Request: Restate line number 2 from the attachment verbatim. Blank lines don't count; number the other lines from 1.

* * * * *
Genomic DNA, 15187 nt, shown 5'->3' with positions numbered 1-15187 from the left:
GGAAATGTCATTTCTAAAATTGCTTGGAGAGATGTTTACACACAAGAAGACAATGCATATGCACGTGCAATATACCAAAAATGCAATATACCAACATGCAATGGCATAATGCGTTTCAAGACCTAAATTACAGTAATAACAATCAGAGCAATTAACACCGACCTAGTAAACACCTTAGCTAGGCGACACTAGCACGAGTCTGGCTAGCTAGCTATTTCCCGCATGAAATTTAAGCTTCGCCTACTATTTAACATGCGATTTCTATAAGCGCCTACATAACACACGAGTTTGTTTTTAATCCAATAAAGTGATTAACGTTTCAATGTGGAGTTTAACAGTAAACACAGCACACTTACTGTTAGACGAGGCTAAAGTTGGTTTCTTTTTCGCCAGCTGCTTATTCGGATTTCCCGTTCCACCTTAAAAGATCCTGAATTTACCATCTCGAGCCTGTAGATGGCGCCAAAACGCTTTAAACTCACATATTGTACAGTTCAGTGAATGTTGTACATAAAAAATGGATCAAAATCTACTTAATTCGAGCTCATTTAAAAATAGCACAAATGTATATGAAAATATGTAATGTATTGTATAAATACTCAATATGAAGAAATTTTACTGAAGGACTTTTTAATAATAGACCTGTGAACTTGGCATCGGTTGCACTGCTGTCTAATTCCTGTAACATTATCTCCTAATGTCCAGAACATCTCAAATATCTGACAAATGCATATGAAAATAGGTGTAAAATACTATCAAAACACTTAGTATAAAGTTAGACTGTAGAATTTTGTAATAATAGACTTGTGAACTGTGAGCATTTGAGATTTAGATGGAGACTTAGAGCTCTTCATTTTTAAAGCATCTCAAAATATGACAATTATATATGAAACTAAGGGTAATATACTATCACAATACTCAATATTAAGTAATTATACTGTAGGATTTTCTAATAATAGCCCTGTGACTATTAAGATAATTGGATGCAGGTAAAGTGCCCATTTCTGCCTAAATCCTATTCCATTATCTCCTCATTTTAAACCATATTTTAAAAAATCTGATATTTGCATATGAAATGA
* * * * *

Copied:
GGAAATGTCATTTCTAAAATTGCTTGGAGAGATGTTTACACACAAGAAGACAATGCATATGCACGTGCAATATACCAAAAATGCAATATACCAACATGCAATGGCATAATGCGTTTCAAGACCTAAATTACAGTAATAACAATCAGAGCAATTAACACCGACCTAGTAAACACCTTAGCTAGGCGACACTAGCACGAGTCTGGCTAGCTAGCTATTTCCCGCATGAAATTTAAGCTTCGCCTACTATTTAACATGCGATTTCTATAAGCGCCTACATAACACACGAGTTTGTTTTTAATCCAATAAAGTGATTAACGTTTCAATGTGGAGTTTAACAGTAAACACAGCACACTTACTGTTAGACGAGGCTAAAGTTGGTTTCTTTTTCGCCAGCTGCTTATTCGGATTTCCCGTTCCACCTTAAAAGATCCTGAATTTACCATCTCGAGCCTGTAGATGGCGCCAAAACGCTTTAAACTCACATATTGTACAGTTCAGTGAATGTTGTACATAAAAAATGGATCAAAATCTACTTAATTCGAGCTCATTTAAAAATAGCACAAATGTATATGAAAATATGTAATGTATTGTATAAATACTCAATATGAAGAAATTTTACTGAAGGACTTTTTAATAATAGACCTGTGAACTTGGCATCGGTTGCACTGCTGTCTAATTCCTGTAACATTATCTCCTAATGTCCAGAACATCTCAAATATCTGACAAATGCATATGAAAATAGGTGTAAAATACTATCAAAACACTTAGTATAAAGTTAGACTGTAGAATTTTGTAATAATAGACTTGTGAACTGTGAGCATTTGAGATTTAGATGGAGACTTAGAGCTCTTCATTTTTAAAGCATCTCAAAATATGACAATTATATATGAAACTAAGGGTAATATACTATCACAATACTCAATATTAAGTAATTATACTGTAGGATTTTCTAATAATAGCCCTGTGACTATTAAGATAATTGGATGCAGGTAAAGTGCCCATTTCTGCCTAAATCCTATTCCATTATCTCCTCATTTTAAACCATATTTTAAAAAATCTGATATTTGCATATGAAATGA